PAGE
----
The analyses presented here stem from the INCLUD-ED Integrated project (2006–2011), the largest research project on schooling funded by the 6th European Commission’s Framework Programmes for Research [40]. The project’s general goal was to identify educational strategies that either contribute to social cohesion or lead to social exclusion. To this end, the project conducted a comprehensive and integrated analysis of European school systems, educational reforms, and educational practices that increase educational success. The project also explored the impacts that educational inclusion has on other areas of society such as employment, housing, health and political participation. The study was designed to focus on specific vulnerable groups (women, youth, migrants, cultural groups, people with disabilities, and ethnic minorities) to analyze the actions and policies that could promote their inclusion through education.

In the context of this larger project, 26 case-studies of successful schools were carried out in different European countries. To select the cases, starting with data available from governmental sources, we selected those that most closely met three main criteria: schools that (1) were located in low SES areas with a significant presence of the vulnerable groups defined within this project, (2) obtained better educational results on standardized tests than average schools in similar contexts and (3) had high levels of family participation.

The findings we present here are part of a four-year longitudinal case study [39] of a school located in La Milagrosa, a ghetto neighbourhood in the city of Albacete in southern Spain with a majority Roma population. This neighborhood is characterized by high levels of poverty; data from the Spanish Ministry of Education, Social Policy and Sports reflect that, in 2008, 35% of the inhabitants of this area were social welfare recipients, 7% were illiterate and 79% had not completed elementary levels of education.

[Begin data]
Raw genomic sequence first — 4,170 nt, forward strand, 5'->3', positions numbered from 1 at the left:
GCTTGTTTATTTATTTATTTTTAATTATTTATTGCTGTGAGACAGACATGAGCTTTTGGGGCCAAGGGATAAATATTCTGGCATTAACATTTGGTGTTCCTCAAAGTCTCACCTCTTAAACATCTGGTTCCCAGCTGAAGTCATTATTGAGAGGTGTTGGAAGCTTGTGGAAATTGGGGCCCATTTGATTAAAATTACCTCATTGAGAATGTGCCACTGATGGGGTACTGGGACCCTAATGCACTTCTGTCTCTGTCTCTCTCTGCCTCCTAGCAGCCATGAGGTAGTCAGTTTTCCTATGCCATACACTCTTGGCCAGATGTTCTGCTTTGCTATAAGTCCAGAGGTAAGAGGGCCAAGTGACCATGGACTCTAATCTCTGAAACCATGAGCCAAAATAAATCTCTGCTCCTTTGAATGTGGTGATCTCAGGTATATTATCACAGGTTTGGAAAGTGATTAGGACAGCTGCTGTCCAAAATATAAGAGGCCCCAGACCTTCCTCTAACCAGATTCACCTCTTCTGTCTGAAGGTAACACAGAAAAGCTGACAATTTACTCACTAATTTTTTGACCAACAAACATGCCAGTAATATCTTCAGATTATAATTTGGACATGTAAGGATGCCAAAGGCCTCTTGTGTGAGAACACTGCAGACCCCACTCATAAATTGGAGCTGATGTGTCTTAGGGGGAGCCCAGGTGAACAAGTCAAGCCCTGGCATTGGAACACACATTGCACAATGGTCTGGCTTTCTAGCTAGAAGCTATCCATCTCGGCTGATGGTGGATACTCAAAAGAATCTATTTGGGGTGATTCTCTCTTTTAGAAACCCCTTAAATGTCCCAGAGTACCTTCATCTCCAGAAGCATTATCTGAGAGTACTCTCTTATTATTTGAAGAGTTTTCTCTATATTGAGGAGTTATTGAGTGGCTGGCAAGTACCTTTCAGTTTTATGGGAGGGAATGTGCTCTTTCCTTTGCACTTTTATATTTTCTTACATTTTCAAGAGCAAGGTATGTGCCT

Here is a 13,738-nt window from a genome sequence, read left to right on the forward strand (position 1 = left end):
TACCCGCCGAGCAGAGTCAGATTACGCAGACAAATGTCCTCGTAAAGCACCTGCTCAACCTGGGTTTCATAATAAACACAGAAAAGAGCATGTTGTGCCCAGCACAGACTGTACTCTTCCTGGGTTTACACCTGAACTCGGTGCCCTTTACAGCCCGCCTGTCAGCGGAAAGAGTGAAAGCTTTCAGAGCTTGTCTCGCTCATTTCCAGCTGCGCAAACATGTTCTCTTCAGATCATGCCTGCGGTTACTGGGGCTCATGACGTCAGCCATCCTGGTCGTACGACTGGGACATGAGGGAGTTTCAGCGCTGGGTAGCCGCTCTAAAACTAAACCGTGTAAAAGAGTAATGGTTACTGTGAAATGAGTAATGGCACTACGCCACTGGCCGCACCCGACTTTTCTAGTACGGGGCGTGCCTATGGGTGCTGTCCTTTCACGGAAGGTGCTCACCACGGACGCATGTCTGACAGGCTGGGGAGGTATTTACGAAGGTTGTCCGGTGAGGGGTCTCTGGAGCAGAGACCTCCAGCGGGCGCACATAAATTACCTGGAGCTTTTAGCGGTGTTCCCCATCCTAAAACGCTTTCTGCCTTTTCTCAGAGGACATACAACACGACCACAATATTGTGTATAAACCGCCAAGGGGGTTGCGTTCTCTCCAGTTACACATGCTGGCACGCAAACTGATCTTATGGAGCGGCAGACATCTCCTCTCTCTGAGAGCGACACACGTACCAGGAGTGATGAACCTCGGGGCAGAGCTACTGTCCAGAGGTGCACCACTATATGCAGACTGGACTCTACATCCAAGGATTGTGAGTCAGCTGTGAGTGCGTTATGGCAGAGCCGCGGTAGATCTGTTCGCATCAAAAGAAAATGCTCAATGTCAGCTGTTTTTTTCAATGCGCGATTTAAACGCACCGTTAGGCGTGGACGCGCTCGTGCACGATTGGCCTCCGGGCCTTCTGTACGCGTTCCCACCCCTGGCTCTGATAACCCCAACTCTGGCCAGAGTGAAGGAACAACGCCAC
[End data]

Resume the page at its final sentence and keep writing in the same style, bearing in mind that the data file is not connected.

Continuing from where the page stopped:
All of the INCLUD-ED research, including this case study, was carried out through Communicative Methodology [41], which is based on thinking from contemporary social scientists, including the communicative rationality as understood by Habermas [42] and the process by which humans construct knowledge through dialogue, which Mead calls symbolic interactionism [43]. This methodology was developed to create the conditions for egalitarian dialogue between researchers and the individuals they are studying; such dialogue breaks with the traditional interpretative hierarchy. This dialogue makes it possible to integrate existing knowledge from the academic community with the life worlds of the social actors using a communicative process that continues throughout the research: from the design of the research to the interpretation of the final results [44]. The new knowledge created through this process is relevant to the actors involved and, thus, is more useful for throughout society. This approach is especially valuable in research with vulnerable communities such as the Roma people, whose voices have traditionally been excluded from academic research, preventing studies from having a more relevant and useful impact [45].

To conduct the longitudinal case study (2007 to 2011) the project team collected both quantitative and qualitative data. More specifically, each yearly round included 13 standardized open-ended interviews (five with representatives of the local administration, five with representatives of other community organisations involved in the local project, and three with professionals working on the local project); 13 communicative daily life stories to end-users (six to family members and seven to students); one communicative focus group with professionals working in the local project; five communicative observations, and two questionnaires completed by the end-users (one addressed to family members and the other to students).